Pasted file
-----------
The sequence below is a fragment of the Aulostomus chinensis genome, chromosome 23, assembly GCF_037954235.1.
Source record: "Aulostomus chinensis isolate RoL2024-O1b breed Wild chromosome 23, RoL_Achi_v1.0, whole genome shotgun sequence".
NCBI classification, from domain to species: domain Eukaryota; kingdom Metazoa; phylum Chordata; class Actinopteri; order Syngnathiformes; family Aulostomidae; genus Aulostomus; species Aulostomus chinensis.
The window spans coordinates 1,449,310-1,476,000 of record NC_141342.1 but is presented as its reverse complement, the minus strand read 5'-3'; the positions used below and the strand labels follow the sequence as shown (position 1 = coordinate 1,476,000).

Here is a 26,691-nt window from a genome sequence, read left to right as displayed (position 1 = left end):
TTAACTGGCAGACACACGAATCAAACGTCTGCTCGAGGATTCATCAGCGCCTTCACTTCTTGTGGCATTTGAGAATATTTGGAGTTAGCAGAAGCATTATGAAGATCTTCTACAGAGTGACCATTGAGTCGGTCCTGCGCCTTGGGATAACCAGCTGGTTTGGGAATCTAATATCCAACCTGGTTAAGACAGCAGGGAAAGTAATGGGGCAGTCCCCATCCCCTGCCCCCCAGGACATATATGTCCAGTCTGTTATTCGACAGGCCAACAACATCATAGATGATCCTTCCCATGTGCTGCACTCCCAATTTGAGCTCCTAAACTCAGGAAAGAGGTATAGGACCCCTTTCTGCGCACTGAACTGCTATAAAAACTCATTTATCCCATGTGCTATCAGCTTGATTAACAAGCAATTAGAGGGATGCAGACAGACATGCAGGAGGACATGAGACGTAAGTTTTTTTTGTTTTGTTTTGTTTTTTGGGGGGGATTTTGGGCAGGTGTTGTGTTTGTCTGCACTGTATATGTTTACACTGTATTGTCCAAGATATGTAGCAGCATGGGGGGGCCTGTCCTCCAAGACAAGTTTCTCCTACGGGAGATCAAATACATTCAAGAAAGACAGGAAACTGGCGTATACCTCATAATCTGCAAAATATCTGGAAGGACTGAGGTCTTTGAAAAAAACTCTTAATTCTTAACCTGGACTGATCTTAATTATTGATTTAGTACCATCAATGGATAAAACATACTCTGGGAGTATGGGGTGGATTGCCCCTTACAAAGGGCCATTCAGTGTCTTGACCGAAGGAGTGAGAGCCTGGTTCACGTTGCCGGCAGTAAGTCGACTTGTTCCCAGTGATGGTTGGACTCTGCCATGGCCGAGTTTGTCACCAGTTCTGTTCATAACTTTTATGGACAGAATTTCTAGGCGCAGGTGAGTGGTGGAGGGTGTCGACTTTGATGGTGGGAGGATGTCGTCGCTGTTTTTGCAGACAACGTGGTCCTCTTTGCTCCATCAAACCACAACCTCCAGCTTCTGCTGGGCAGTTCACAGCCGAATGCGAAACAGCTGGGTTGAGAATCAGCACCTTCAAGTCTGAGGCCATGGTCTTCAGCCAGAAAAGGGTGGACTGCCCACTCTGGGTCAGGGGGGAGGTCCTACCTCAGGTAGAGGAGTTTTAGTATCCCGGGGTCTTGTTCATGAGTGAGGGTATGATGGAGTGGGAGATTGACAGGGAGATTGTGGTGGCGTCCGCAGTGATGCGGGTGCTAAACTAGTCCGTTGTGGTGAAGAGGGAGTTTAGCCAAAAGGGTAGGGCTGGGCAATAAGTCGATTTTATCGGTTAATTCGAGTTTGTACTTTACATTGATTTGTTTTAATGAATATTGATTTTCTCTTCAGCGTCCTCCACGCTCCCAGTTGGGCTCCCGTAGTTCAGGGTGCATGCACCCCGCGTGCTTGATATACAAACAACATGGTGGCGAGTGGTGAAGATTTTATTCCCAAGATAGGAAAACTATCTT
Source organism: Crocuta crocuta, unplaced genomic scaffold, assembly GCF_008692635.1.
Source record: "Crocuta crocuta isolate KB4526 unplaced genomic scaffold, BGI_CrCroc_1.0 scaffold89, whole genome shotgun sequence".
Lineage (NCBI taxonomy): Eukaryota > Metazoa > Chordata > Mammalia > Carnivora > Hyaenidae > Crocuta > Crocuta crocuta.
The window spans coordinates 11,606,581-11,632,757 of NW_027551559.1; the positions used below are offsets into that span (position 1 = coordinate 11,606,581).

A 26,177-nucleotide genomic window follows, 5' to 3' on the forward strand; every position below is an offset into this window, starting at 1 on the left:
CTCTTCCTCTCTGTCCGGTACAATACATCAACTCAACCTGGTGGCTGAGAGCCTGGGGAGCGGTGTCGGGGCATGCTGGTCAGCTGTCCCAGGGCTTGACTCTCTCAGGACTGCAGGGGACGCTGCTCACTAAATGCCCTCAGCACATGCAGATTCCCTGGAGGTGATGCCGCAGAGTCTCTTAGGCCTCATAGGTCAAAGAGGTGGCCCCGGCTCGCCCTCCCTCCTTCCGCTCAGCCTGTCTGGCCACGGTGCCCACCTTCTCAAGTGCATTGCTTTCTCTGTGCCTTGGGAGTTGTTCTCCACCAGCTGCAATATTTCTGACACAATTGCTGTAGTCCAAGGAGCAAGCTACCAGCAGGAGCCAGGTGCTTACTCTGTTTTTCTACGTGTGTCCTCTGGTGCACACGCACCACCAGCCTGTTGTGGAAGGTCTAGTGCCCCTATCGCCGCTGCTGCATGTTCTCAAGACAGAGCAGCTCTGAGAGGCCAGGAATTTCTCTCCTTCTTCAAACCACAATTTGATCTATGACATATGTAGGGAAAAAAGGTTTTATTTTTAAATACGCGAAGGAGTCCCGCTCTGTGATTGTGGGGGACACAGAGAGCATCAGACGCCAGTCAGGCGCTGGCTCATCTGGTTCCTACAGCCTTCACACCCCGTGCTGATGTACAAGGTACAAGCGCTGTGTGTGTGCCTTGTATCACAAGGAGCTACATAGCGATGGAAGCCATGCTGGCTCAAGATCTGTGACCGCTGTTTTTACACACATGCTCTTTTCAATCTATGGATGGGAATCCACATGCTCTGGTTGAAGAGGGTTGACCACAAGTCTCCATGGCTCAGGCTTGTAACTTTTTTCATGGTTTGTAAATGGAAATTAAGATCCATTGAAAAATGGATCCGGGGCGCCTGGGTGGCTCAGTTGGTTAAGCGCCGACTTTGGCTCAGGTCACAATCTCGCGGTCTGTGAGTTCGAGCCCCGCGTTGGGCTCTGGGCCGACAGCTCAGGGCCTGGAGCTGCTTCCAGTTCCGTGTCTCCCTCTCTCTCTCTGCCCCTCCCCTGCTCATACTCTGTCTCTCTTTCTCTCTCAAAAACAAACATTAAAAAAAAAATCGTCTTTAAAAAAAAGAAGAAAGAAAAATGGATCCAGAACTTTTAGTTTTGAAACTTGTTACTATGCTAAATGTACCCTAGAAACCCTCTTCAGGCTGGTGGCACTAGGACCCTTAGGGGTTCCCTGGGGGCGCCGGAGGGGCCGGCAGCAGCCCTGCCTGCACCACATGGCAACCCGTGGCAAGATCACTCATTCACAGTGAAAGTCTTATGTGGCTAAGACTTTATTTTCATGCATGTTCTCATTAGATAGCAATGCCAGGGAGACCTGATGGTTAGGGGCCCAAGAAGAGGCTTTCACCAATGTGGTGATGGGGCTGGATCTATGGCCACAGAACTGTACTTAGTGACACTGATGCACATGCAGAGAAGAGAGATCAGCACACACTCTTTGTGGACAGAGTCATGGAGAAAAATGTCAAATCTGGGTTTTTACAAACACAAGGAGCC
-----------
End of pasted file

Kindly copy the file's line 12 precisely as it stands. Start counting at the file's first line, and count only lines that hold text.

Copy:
CTCTTCCTCTCTGTCCGGTACAATACATCAACTCAACCTGGTGGCTGAGAGCCTGGGGAGCGGTGTCGGGGCATGCTGGTCAGCTGTCCCAGGGCTTGACTCTCTCAGGACTGCAGGGGACGCTGCTCACTAAATGCCCTCAGCACATGCAGATTCCCTGGAGGTGATGCCGCAGAGTCTCTTAGGCCTCATAGGTCAAAGAGGTGGCCCCGGCTCGCCCTCCCTCCTTCCGCTCAGCCTGTCTGGCCACGGTGCCCACCTTCTCAAGTGCATTGCTTTCTCTGTGCCTTGGGAGTTGTTCTCCACCAGCTGCAATATTTCTGACACAATTGCTGTAGTCCAAGGAGCAAGCTACCAGCAGGAGCCAGGTGCTTACTCTGTTTTTCTACGTGTGTCCTCTGGTGCACACGCACCACCAGCCTGTTGTGGAAGGTCTAGTGCCCCTATCGCCGCTGCTGCATGTTCTCAAGACAGAGCAGCTCTGAGAGGCCAGGAATTTCTCTCCTTCTTCAAACCACAATTTGATCTATGACATATGTAGGGAAAAAAGGTTTTATTTTTAAATACGCGAAGGAGTCCCGCTCTGTGATTGTGGGGGACACAGAGAGCATCAGACGCCAGTCAGGCGCTGGCTCATCTGGTTCCTACAGCCTTCACACCCCGTGCTGATGTACAAGGTACAAGCGCTGTGTGTGTGCCTTGTATCACAAGGAGCTACATAGCGATGGAAGCCATGCTGGCTCAAGATCTGTGACCGCTGTTTTTACACACATGCTCTTTTCAATCTATGGATGGGAATCCACATGCTCTGGTTGAAGAGGGTTGACCACAAGTCTCCATGGCTCAGGCTTGTAACTTTTTTCATGGTTTGTAAATGGAAATTAAGATCCATTGAAAAATGGATCCGGGGCGCCTGGGTGGCTCAGTTGGTTAAGCGCCGACTTTGGCTCAGGTCACAATCTCGCGGTCTGTGAGTTCGAGCCCCGCGTTGGGCTCTGGGCCGACAGCTCAGGGCCTGGAGCTGCTTCCAGTTCCGTGTCTCCCTCTCTCTCTCTGCCCCTCCCCTGCTCATACTCTGTCTCTCTTTCTCTCTCAAAAACAAACATTAAAAAAAAAATCGTCTTTAAAAAAAAGAAGAAAGAAAAATGGATCCAGAACTTTTAGTTTTGAAACTTGTTACTATGCTAAATGTACCCTAGAAACCCTCTTCAGGCTGGTGGCACTAGGACCCTTAGGGGTTCCCTGGGGGCGCCGGAGGGGCCGGCAGCAGCCCTGCCTGCACCACATGGCAACCCGTGGCAAGATCACTCATTCACAGTGAAAGTCTTATGTGGCTAAGACTTTATTTTCATGCATGTTCTCATTAGATAGCAATGCCAGGGAGACCTGATGGTTAGGGGCCCAAGAAGAGGCTTTCACCAATGTGGTGATGGGGCTGGATCTATGGCCACAGAACTGTACTTAGTGACACTGATGCACATGCAGAGAAGAGAGATCAGCACACACTCTTTGTGGACAGAGTCATGGAGAAAAATGTCAAATCTGGGTTTTTACAAACACAAGGAGCC